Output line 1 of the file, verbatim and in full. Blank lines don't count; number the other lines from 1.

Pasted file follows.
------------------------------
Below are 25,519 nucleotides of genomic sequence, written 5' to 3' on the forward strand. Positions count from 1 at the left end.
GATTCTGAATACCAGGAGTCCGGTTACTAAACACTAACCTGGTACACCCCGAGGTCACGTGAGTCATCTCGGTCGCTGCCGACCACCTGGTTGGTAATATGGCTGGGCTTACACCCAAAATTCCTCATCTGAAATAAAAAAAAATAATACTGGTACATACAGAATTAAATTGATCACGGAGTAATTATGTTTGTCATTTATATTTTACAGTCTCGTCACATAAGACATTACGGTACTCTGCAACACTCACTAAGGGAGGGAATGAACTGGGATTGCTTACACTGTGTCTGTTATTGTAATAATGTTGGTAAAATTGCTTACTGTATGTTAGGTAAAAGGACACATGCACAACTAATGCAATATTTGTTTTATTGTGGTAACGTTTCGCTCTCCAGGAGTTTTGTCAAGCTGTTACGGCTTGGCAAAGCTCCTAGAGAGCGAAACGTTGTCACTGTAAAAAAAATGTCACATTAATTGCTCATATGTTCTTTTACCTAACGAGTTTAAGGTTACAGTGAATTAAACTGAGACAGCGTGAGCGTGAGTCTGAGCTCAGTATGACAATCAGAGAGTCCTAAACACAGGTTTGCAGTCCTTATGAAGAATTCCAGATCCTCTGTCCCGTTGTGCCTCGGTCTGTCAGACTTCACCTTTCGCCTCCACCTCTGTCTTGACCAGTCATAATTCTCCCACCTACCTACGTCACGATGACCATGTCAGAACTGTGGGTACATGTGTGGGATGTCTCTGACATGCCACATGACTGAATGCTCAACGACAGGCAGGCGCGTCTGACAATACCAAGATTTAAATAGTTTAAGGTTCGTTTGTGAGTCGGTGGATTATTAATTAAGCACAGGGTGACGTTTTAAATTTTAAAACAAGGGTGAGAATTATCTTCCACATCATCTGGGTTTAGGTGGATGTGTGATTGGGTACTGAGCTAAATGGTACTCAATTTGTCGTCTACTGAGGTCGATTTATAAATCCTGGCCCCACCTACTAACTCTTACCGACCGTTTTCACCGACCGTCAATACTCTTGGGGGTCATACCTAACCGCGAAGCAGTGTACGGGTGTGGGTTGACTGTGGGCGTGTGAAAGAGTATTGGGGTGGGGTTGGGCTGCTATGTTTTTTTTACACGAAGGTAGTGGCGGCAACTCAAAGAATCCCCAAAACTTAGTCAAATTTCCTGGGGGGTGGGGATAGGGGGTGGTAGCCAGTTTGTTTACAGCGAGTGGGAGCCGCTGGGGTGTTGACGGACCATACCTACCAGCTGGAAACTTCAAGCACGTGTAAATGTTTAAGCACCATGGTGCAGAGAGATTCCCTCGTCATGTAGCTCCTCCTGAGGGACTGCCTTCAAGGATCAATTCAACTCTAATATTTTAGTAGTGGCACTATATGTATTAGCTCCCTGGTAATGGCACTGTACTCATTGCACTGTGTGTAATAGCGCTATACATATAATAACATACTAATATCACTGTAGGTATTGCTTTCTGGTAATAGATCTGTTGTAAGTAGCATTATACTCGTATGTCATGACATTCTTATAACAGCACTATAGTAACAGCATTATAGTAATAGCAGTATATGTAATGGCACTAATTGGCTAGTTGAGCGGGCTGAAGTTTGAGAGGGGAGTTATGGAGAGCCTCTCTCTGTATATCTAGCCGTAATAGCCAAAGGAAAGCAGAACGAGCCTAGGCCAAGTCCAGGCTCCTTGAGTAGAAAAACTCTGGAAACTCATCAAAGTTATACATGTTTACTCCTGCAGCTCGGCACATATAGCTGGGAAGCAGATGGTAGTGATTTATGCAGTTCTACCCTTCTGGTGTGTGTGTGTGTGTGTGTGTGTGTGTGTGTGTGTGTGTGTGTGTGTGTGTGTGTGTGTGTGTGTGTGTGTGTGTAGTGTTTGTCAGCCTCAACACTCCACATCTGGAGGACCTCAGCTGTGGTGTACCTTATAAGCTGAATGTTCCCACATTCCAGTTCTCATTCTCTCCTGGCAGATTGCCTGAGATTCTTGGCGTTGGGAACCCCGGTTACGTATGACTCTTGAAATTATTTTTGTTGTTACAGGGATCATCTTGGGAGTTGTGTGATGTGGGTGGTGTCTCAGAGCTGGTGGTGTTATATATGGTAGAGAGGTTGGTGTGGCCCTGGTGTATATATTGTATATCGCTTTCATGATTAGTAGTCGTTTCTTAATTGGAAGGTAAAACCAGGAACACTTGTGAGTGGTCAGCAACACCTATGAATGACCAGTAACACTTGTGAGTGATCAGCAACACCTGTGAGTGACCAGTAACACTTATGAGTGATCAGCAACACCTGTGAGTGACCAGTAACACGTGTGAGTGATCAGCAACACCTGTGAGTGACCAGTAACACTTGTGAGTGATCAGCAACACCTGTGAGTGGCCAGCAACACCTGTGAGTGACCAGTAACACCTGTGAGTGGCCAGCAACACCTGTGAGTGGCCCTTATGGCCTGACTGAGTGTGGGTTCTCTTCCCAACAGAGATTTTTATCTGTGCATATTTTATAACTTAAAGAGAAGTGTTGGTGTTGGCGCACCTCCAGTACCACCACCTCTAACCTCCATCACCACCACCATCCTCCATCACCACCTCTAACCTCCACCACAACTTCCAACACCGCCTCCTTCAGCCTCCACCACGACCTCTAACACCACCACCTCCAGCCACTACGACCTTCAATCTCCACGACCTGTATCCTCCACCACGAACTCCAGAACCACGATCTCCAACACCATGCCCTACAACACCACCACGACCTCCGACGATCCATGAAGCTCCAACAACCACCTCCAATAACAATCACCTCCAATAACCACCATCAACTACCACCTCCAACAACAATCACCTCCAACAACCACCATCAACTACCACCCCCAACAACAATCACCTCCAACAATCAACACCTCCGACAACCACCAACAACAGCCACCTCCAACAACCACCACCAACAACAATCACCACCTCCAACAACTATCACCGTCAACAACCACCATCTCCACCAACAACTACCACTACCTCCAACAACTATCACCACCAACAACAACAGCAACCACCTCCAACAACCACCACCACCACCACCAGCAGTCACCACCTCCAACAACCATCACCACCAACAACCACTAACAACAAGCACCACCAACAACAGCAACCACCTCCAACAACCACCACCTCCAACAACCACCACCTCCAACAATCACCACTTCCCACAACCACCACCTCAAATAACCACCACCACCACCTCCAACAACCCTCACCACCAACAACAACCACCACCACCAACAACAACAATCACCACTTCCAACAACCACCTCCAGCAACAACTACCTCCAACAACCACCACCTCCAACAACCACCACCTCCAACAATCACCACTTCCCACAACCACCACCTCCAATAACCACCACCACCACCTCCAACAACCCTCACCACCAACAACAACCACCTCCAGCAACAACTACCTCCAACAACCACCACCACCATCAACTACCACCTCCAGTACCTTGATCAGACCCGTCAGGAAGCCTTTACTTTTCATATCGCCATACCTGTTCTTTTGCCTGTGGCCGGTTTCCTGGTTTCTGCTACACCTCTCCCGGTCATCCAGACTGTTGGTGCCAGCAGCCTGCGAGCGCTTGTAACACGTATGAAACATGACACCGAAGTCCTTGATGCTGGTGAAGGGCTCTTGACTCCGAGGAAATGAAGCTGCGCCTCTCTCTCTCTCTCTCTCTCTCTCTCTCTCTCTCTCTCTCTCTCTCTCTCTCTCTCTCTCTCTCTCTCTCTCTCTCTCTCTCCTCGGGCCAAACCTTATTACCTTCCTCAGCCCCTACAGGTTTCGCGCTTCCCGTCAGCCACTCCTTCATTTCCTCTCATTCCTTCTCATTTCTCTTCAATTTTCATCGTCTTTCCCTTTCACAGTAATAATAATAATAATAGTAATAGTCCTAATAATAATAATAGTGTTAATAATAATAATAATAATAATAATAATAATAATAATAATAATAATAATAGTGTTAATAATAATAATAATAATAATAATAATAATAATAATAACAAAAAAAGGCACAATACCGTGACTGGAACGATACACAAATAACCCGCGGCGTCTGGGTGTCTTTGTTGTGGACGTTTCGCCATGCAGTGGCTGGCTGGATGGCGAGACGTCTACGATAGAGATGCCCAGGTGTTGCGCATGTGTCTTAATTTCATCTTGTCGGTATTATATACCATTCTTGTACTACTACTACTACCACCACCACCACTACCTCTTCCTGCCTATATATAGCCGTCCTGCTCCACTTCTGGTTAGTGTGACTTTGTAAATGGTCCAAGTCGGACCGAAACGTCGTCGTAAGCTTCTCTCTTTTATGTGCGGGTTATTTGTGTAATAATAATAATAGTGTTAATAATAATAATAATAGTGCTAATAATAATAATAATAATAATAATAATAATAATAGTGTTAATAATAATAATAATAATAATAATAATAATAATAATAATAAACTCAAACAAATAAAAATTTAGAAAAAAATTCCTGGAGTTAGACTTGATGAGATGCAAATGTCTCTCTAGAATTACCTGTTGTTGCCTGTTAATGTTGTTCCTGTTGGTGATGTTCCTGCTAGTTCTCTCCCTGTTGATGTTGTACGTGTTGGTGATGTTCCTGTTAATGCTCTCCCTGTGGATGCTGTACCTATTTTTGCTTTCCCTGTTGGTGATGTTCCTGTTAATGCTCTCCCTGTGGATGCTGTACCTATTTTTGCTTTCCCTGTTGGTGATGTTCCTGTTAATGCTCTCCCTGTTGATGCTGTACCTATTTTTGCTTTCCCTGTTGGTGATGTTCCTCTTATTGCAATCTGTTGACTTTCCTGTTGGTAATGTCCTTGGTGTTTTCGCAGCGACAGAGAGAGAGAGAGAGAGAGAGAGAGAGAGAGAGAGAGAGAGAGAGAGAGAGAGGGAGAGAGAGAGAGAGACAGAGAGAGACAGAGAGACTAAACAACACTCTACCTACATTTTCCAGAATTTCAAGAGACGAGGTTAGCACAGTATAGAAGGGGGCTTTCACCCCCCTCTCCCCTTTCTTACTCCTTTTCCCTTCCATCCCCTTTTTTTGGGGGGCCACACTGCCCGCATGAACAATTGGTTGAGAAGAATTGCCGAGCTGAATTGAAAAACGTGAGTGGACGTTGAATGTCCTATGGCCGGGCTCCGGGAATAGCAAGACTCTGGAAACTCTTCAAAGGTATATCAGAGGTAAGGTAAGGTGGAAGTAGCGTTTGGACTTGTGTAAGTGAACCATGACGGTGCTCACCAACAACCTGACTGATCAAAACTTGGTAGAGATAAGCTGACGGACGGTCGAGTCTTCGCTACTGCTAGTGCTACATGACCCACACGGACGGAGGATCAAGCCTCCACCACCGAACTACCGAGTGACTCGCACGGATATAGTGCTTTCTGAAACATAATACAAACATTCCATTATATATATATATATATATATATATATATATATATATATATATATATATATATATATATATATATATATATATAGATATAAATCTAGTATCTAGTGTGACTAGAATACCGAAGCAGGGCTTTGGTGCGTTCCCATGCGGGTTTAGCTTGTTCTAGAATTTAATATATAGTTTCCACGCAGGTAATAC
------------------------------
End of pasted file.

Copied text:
Below are 25,519 nucleotides of genomic sequence, written 5' to 3' on the forward strand. Positions count from 1 at the left end.